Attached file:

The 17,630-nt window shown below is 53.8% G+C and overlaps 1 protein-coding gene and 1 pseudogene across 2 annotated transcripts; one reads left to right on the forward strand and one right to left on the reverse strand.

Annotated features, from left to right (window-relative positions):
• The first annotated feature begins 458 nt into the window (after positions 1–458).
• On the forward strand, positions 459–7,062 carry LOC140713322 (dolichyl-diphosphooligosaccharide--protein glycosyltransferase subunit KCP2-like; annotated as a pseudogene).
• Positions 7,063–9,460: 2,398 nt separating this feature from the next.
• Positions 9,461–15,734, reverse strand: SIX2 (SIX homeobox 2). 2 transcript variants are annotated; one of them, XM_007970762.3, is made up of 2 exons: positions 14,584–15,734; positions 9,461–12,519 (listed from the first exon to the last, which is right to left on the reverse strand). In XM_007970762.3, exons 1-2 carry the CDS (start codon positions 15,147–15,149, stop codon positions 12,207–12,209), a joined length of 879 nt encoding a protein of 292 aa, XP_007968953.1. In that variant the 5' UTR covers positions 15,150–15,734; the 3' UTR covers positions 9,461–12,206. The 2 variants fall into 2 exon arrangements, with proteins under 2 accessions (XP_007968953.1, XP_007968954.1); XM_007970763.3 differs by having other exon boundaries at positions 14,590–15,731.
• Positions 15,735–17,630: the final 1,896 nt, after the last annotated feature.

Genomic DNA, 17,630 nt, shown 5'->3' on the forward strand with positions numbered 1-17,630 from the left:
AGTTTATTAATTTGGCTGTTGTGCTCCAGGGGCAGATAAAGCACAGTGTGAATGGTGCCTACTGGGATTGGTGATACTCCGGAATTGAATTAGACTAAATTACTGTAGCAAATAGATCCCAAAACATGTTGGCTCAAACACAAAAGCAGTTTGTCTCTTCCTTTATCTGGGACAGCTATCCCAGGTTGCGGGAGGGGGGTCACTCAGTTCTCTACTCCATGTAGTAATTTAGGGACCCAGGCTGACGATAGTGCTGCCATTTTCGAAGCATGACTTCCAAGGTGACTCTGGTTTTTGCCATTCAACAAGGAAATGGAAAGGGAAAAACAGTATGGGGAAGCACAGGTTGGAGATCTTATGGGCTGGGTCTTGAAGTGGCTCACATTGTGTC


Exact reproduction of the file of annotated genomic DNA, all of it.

The 17,630-nt window shown below is 53.8% G+C and overlaps 1 protein-coding gene and 1 pseudogene across 2 annotated transcripts; one reads left to right on the forward strand and one right to left on the reverse strand.

Annotated features, from left to right (window-relative positions):
• The first annotated feature begins 458 nt into the window (after positions 1–458).
• On the forward strand, positions 459–7,062 carry LOC140713322 (dolichyl-diphosphooligosaccharide--protein glycosyltransferase subunit KCP2-like; annotated as a pseudogene).
• Positions 7,063–9,460: 2,398 nt separating this feature from the next.
• Positions 9,461–15,734, reverse strand: SIX2 (SIX homeobox 2). 2 transcript variants are annotated; one of them, XM_007970762.3, is made up of 2 exons: positions 14,584–15,734; positions 9,461–12,519 (listed from the first exon to the last, which is right to left on the reverse strand). In XM_007970762.3, exons 1-2 carry the CDS (start codon positions 15,147–15,149, stop codon positions 12,207–12,209), a joined length of 879 nt encoding a protein of 292 aa, XP_007968953.1. In that variant the 5' UTR covers positions 15,150–15,734; the 3' UTR covers positions 9,461–12,206. The 2 variants fall into 2 exon arrangements, with proteins under 2 accessions (XP_007968953.1, XP_007968954.1); XM_007970763.3 differs by having other exon boundaries at positions 14,590–15,731.
• Positions 15,735–17,630: the final 1,896 nt, after the last annotated feature.

Genomic DNA, 17,630 nt, shown 5'->3' on the forward strand with positions numbered 1-17,630 from the left:
AGTTTATTAATTTGGCTGTTGTGCTCCAGGGGCAGATAAAGCACAGTGTGAATGGTGCCTACTGGGATTGGTGATACTCCGGAATTGAATTAGACTAAATTACTGTAGCAAATAGATCCCAAAACATGTTGGCTCAAACACAAAAGCAGTTTGTCTCTTCCTTTATCTGGGACAGCTATCCCAGGTTGCGGGAGGGGGGTCACTCAGTTCTCTACTCCATGTAGTAATTTAGGGACCCAGGCTGACGATAGTGCTGCCATTTTCGAAGCATGACTTCCAAGGTGACTCTGGTTTTTGCCATTCAACAAGGAAATGGAAAGGGAAAAACAGTATGGGGAAGCACAGGTTGGAGATCTTATGGGCTGGGTCTTGAAGTGGCTCACATTGTGTC